Tea Party Backed School Board Kills School Integration in Raleigh, North Carolina

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The Washington Post reports that a tea party-backed, largely Republican school board in North Carolina has vowed to “say no to the social engineers” and voted to abolish its policy of socioeconomic integration. (Raleigh’s inner-city schools, which are essentially magnet schools filled with economically and racially diverse student enrollments, often have waiting lists and are some of the best in the city.) Reports WaPo‘s Stephanie McCrummen: 

“Critics accuse the new board of pursuing an ideological agenda aimed at nothing less than sounding the official death knell of government-sponsored integration in one of the last places to promote it. Without a diversity policy in place, they say, the county will inevitably slip into the pattern that defines most districts across the country, where schools in well-off neighborhoods are decent and those in poor, usually minority neighborhoods struggle.”

 The NAACP has filed a civil rights complaint and federal education officials have visited the county, first steps toward a possible investigation.

Unfortunately for students in Raleigh, socioeconomic integration was one of the policies that actually seemed to work. As Gerald Grant wrote in his book Hope and Despair in the American City: Why There Are No Bad Schools in Raleigh, this approach “reduced the gap between rich and poor, black and white, more than any other large urban educational system in America.” Besides, it’s cheaper than charters and better-tested, argues Richard Kahlenberg, a leading voice on this topic and a senior fellow at the Century Foundation.

Despite the data, even progressives are deeply divided on whether socioeconomic integration is practical. As Andrew Rotherham, one of the most influential voices in school reform, argued in a recent column, “The glaring problem from a policy perspective is that low-income families tend to live in the same neighborhoods, and dramatically changing housing patterns—or school-zoning boundaries—as a large-scale reform measure is impractical.” Affluent parents are usually against socioeconomic integration, argues Rotherham.

Stay tuned to Raleigh. As McCrummen notes:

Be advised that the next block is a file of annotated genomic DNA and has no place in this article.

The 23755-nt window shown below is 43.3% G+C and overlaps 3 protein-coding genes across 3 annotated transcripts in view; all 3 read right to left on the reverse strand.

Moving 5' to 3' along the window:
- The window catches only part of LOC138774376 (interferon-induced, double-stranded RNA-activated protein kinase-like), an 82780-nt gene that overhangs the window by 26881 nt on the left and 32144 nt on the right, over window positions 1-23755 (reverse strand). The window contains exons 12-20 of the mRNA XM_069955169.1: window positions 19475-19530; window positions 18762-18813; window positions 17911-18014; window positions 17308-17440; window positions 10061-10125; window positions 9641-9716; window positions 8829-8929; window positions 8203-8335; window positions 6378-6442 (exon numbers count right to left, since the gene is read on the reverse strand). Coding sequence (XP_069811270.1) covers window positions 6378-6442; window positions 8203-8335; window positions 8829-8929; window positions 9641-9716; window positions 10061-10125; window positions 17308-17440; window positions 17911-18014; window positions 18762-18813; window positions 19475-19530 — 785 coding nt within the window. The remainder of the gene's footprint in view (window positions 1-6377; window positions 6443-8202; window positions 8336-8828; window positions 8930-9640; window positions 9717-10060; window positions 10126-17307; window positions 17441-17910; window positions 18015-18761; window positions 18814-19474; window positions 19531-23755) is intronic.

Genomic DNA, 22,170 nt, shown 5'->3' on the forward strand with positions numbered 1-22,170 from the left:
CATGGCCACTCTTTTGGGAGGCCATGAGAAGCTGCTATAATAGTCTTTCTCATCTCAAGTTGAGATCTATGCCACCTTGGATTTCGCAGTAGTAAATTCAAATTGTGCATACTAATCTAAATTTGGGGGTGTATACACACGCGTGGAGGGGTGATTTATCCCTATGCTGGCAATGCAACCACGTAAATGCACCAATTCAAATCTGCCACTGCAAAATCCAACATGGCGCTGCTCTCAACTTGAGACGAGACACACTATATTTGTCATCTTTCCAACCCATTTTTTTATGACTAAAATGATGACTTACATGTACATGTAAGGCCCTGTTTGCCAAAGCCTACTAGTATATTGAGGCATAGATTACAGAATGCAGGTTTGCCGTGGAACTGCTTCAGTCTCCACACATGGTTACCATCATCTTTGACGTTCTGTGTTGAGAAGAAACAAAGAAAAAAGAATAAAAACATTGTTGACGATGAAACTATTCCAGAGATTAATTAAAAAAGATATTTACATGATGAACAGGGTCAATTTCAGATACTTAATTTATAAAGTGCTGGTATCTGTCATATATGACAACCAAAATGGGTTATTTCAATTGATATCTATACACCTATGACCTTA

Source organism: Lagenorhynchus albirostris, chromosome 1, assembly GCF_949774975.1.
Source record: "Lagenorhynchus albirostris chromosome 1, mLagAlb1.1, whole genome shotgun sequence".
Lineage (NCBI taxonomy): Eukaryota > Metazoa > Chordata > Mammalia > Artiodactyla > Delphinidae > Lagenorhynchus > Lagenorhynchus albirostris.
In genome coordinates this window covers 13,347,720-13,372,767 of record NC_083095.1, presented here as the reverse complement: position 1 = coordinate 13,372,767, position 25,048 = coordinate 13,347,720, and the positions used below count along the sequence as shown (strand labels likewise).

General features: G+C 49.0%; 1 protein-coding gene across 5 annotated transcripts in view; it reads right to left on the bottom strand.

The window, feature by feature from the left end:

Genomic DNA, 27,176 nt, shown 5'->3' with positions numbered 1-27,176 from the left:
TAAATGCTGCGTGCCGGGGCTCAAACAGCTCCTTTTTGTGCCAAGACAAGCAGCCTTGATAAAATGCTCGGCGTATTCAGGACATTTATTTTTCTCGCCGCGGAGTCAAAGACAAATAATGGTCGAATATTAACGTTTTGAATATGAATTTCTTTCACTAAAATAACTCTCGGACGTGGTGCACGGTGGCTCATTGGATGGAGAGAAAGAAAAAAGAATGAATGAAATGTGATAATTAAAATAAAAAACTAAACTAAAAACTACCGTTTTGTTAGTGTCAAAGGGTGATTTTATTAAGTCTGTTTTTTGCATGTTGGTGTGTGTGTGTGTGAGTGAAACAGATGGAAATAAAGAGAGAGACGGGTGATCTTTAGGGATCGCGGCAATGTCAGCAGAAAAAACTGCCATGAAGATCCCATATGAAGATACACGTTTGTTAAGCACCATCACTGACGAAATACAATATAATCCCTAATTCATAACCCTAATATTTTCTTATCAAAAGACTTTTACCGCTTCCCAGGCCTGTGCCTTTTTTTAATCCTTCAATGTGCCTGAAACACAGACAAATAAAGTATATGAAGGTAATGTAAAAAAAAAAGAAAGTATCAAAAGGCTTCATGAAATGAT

“The situation unfolding here in some ways represents a first foray of tea party conservatives into the business of shaping a public school system, and it has made Wake County the center of a fierce debate over the principle first enshrined in the Supreme Court’s 1954 decision in Brown v. Board of Education: that diversity and quality education go hand in hand.”

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SIX TRUTHS

Reclaiming power from those who abuse it often starts with telling the truth. And in "This Is How Authoritarians Get Defeated," MoJo's Monika Bauerlein unpacks six truths to remember during the homestretch of an election where democracy, truth, and decency are on the line.

Truth #1: The chaos is the point.

Truth #2: Team Reality is bigger than it seems.

Truth #3: Facebook owns this.

Truth #4: When we go to work, we're in the fight.

Truth #5: It's about minority rule.

Truth #6: The only thing that can save us is…us.

Please take a moment to see how all these truths add up, because what happens in the weeks and months ahead will reverberate for at least a generation and we better be prepared.

And if you think journalism like Mother Jones'—that calls it like it is, that will never acquiesce to power, that looks where others don't—can help guide us through this historic, high-stakes moment, and you're able to right now, please help us reach our $350,000 goal by October 31 with a donation today. It's all hands on deck for democracy.

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